Pupils at Matungulu Girls Secondary School can now access safe and clean drinking water after Family Bank financed the installation of a water facility at to the school.
The Bank, through its ‘Maji Kwa Wanafunzi’ initiative, installed a facility that included two 10,000 litres water tank at the school at a value of KSh 500,000.
Matungulu Girls Secondary School now joins more than 45 schools across 37 counties who have benefited from the generous donation through the initiative championed by Family Bank members of staff.
“Access to clean and safe water is at the heart of the staff at Family Bank. We believe that water is a basic human right and through this staff initiative, we hope to drive academic excellence by allowing the school to focus on education and not challenges pertaining to access to water. Our focus is to transform lives, one school at a time,” said Family Bank CEO- Designate during the commissioning ceremony held at the school over the weekend.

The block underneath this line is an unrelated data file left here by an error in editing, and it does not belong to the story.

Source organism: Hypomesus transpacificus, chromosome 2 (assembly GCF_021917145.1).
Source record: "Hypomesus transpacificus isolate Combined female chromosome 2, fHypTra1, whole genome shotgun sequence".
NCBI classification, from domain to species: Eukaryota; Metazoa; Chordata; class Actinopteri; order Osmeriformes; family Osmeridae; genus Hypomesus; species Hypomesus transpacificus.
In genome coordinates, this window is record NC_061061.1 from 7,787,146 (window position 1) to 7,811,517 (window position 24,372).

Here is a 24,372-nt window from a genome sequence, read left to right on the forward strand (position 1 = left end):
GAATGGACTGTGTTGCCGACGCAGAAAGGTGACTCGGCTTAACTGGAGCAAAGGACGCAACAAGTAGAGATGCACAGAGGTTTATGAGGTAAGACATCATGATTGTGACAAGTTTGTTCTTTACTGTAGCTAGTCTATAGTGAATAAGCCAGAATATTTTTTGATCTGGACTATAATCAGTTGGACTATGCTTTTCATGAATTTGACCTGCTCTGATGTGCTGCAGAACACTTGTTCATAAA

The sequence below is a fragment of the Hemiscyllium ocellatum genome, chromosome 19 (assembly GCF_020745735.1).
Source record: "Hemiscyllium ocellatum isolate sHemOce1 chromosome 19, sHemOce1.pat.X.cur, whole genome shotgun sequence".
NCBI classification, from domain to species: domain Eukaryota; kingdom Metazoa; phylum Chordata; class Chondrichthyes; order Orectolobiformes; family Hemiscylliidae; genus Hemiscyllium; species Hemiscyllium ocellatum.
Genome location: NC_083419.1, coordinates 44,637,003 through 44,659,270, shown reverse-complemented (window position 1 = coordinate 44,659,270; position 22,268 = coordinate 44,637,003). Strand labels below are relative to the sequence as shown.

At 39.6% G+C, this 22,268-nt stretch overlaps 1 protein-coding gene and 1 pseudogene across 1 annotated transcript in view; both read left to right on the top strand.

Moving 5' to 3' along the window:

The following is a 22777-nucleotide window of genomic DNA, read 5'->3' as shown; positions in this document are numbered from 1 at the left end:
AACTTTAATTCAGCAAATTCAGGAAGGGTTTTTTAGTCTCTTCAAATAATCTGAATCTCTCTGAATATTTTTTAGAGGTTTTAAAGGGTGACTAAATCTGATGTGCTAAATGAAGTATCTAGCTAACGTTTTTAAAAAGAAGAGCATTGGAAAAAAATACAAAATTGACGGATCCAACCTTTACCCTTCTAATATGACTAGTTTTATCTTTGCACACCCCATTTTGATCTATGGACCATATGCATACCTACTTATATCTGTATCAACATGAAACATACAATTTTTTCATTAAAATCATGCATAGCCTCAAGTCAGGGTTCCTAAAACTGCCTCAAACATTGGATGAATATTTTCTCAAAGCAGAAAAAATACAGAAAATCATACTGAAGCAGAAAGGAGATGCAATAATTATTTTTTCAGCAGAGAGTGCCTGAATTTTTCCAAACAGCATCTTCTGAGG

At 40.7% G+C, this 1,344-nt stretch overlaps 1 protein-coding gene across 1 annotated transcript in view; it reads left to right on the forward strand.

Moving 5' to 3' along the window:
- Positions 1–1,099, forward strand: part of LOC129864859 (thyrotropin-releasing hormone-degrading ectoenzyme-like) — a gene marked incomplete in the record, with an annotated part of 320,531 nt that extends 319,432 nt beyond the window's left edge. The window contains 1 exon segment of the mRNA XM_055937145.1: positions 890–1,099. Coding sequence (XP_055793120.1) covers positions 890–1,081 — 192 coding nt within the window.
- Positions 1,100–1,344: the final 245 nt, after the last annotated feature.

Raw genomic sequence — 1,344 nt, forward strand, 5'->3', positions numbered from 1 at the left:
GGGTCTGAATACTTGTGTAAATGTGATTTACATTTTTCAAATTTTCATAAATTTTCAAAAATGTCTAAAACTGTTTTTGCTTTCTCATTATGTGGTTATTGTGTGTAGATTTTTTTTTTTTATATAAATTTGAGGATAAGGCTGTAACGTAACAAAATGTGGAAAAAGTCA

Access to safe water and adequate sanitation is a key pillar of Family Bank’s sustainability engagement with local communities in the country. In June this year, Family Bank partnered with water.org, a global player in the water sector to provide ‘MajiPlus’ a loan facility to Water Service Providers, SMEs or individuals aimed at increasing consumer access to safe water and adequate sanitation.
“We are grateful to the staff at Family Bank for this generous donation. We are now able to harvest rainwater in one of the tanks located near our dining hall and use it to promote the hygiene of our girls. With the second tank, we are now able to do purification of the water and constantly have safe drinking water. Our girls will now be able to focus on education peacefully knowing that their other needs are catered for,” said Stanley Mutua, Board Chair at Matungulu Girls.
The United Nations classifies Kenya as a water-scarce country with a low natural water replenishment rate. Poor Water, Sanitation and Hygiene (WASH) conditions have severe repercussions on children; they are more vulnerable to water-related diseases, such as cholera and diarrhoea, which are on the rise.